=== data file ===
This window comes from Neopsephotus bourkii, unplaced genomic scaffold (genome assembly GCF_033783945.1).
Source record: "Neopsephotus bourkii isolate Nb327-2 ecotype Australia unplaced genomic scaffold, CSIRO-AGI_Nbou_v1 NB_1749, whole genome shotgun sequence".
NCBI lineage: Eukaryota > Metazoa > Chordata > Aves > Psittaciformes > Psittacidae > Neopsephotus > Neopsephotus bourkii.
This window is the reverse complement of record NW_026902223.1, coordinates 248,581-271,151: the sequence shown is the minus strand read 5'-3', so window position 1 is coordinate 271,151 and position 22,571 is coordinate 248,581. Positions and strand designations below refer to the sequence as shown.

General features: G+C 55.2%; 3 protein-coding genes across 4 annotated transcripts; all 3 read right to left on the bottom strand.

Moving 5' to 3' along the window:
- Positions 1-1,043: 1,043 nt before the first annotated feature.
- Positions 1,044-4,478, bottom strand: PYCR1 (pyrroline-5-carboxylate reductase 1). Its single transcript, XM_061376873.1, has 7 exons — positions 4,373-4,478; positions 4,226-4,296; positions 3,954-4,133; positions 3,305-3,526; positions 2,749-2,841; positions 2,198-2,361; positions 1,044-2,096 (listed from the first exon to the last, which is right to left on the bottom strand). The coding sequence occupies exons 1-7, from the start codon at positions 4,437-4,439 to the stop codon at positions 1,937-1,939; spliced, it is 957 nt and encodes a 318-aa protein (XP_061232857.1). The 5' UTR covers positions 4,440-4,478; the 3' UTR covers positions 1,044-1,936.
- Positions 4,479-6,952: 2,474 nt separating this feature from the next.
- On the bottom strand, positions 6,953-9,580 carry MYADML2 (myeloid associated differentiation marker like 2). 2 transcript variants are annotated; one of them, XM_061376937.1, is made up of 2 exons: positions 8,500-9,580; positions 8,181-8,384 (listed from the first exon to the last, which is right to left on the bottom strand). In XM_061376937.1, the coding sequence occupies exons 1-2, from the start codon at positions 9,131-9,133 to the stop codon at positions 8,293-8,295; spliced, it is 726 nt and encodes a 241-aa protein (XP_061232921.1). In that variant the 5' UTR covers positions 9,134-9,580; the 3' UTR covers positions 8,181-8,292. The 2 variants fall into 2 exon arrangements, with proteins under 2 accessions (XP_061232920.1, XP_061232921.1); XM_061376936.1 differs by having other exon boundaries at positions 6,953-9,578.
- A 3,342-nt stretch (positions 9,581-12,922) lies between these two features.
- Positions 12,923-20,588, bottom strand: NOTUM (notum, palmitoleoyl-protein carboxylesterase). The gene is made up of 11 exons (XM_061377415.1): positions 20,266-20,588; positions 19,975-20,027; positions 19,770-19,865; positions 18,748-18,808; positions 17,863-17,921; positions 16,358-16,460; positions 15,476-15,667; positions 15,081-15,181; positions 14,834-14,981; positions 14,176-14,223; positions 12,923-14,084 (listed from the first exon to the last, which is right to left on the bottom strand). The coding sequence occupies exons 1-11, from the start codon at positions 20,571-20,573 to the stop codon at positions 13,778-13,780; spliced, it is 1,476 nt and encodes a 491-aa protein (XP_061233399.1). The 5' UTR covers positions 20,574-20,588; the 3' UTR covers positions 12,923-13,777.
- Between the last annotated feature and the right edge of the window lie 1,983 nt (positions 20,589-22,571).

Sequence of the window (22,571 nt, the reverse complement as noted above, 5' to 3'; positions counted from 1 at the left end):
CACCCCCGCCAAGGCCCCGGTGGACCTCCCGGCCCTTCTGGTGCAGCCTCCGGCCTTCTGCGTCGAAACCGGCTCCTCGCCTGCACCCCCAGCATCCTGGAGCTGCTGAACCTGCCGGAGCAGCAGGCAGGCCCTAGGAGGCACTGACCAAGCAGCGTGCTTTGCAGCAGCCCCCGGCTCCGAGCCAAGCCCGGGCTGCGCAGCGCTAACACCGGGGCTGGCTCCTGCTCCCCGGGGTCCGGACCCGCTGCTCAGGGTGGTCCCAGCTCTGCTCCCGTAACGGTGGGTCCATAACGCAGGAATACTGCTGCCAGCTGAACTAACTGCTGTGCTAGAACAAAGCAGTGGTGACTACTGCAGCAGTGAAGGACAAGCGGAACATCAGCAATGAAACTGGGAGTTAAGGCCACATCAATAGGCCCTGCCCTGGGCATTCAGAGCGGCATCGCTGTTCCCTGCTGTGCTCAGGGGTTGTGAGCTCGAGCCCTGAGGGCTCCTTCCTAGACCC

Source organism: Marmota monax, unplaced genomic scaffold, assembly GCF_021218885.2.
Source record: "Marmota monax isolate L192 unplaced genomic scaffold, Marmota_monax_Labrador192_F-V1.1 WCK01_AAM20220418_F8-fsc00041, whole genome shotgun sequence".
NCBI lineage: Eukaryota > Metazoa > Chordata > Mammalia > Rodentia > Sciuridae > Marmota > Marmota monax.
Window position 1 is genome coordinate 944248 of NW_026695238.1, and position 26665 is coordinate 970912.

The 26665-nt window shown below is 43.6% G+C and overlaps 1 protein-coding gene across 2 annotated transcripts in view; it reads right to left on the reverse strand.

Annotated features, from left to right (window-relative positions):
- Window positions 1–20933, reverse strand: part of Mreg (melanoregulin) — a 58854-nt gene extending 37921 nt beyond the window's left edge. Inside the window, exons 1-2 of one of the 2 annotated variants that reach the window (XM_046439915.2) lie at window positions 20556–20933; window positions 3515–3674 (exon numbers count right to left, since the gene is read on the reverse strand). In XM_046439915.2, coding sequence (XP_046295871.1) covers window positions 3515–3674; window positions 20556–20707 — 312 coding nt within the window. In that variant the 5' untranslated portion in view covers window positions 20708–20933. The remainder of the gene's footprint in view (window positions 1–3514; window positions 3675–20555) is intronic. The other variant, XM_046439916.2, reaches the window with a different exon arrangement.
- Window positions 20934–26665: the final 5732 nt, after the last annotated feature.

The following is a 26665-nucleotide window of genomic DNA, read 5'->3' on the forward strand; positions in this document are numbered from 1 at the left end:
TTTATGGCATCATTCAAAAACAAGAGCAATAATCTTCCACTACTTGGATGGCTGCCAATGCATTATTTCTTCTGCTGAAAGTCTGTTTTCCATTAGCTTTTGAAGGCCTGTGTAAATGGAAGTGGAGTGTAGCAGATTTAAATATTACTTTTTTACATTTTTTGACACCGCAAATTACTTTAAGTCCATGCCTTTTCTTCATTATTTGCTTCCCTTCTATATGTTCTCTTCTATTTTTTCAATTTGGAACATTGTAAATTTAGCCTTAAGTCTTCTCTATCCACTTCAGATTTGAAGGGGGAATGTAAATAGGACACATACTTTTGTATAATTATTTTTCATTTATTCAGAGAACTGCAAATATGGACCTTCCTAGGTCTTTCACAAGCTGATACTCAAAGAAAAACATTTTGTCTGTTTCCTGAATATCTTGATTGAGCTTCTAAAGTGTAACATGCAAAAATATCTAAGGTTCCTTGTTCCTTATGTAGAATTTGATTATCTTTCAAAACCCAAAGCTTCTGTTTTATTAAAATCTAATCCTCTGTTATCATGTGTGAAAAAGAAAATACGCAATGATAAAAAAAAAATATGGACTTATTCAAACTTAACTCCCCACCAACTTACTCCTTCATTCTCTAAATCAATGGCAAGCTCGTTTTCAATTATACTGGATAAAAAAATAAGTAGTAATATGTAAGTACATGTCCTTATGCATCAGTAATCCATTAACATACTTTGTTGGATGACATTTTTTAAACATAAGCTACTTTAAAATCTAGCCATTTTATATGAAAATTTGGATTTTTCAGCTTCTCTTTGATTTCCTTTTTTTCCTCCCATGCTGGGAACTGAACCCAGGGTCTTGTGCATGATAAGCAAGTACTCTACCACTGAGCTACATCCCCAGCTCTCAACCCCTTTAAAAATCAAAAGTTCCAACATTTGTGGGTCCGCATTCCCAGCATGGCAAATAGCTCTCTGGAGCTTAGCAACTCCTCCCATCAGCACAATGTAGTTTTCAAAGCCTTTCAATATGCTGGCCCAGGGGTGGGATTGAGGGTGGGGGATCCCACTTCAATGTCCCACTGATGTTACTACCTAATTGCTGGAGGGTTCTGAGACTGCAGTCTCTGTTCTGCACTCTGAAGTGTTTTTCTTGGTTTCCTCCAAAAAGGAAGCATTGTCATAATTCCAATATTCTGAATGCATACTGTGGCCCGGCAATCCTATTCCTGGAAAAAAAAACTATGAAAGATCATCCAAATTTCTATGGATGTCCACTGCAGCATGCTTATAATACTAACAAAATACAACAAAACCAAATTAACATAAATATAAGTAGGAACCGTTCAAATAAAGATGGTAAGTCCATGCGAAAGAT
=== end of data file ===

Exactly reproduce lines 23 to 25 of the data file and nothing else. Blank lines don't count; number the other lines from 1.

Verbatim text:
- Window positions 20934–26665: the final 5732 nt, after the last annotated feature.

The following is a 26665-nucleotide window of genomic DNA, read 5'->3' on the forward strand; positions in this document are numbered from 1 at the left end:
TTTATGGCATCATTCAAAAACAAGAGCAATAATCTTCCACTACTTGGATGGCTGCCAATGCATTATTTCTTCTGCTGAAAGTCTGTTTTCCATTAGCTTTTGAAGGCCTGTGTAAATGGAAGTGGAGTGTAGCAGATTTAAATATTACTTTTTTACATTTTTTGACACCGCAAATTACTTTAAGTCCATGCCTTTTCTTCATTATTTGCTTCCCTTCTATATGTTCTCTTCTATTTTTTCAATTTGGAACATTGTAAATTTAGCCTTAAGTCTTCTCTATCCACTTCAGATTTGAAGGGGGAATGTAAATAGGACACATACTTTTGTATAATTATTTTTCATTTATTCAGAGAACTGCAAATATGGACCTTCCTAGGTCTTTCACAAGCTGATACTCAAAGAAAAACATTTTGTCTGTTTCCTGAATATCTTGATTGAGCTTCTAAAGTGTAACATGCAAAAATATCTAAGGTTCCTTGTTCCTTATGTAGAATTTGATTATCTTTCAAAACCCAAAGCTTCTGTTTTATTAAAATCTAATCCTCTGTTATCATGTGTGAAAAAGAAAATACGCAATGATAAAAAAAAAATATGGACTTATTCAAACTTAACTCCCCACCAACTTACTCCTTCATTCTCTAAATCAATGGCAAGCTCGTTTTCAATTATACTGGATAAAAAAATAAGTAGTAATATGTAAGTACATGTCCTTATGCATCAGTAATCCATTAACATACTTTGTTGGATGACATTTTTTAAACATAAGCTACTTTAAAATCTAGCCATTTTATATGAAAATTTGGATTTTTCAGCTTCTCTTTGATTTCCTTTTTTTCCTCCCATGCTGGGAACTGAACCCAGGGTCTTGTGCATGATAAGCAAGTACTCTACCACTGAGCTACATCCCCAGCTCTCAACCCCTTTAAAAATCAAAAGTTCCAACATTTGTGGGTCCGCATTCCCAGCATGGCAAATAGCTCTCTGGAGCTTAGCAACTCCTCCCATCAGCACAATGTAGTTTTCAAAGCCTTTCAATATGCTGGCCCAGGGGTGGGATTGAGGGTGGGGGATCCCACTTCAATGTCCCACTGATGTTACTACCTAATTGCTGGAGGGTTCTGAGACTGCAGTCTCTGTTCTGCACTCTGAAGTGTTTTTCTTGGTTTCCTCCAAAAAGGAAGCATTGTCATAATTCCAATATTCTGAATGCATACTGTGGCCCGGCAATCCTATTCCTGGAAAAAAAAACTATGAAAGATCATCCAAATTTCTATGGATGTCCACTGCAGCATGCTTATAATACTAACAAAATACAACAAAACCAAATTAACATAAATATAAGTAGGAACCGTTCAAATAAAGATGGTAAGTCCATGCGAAAGAT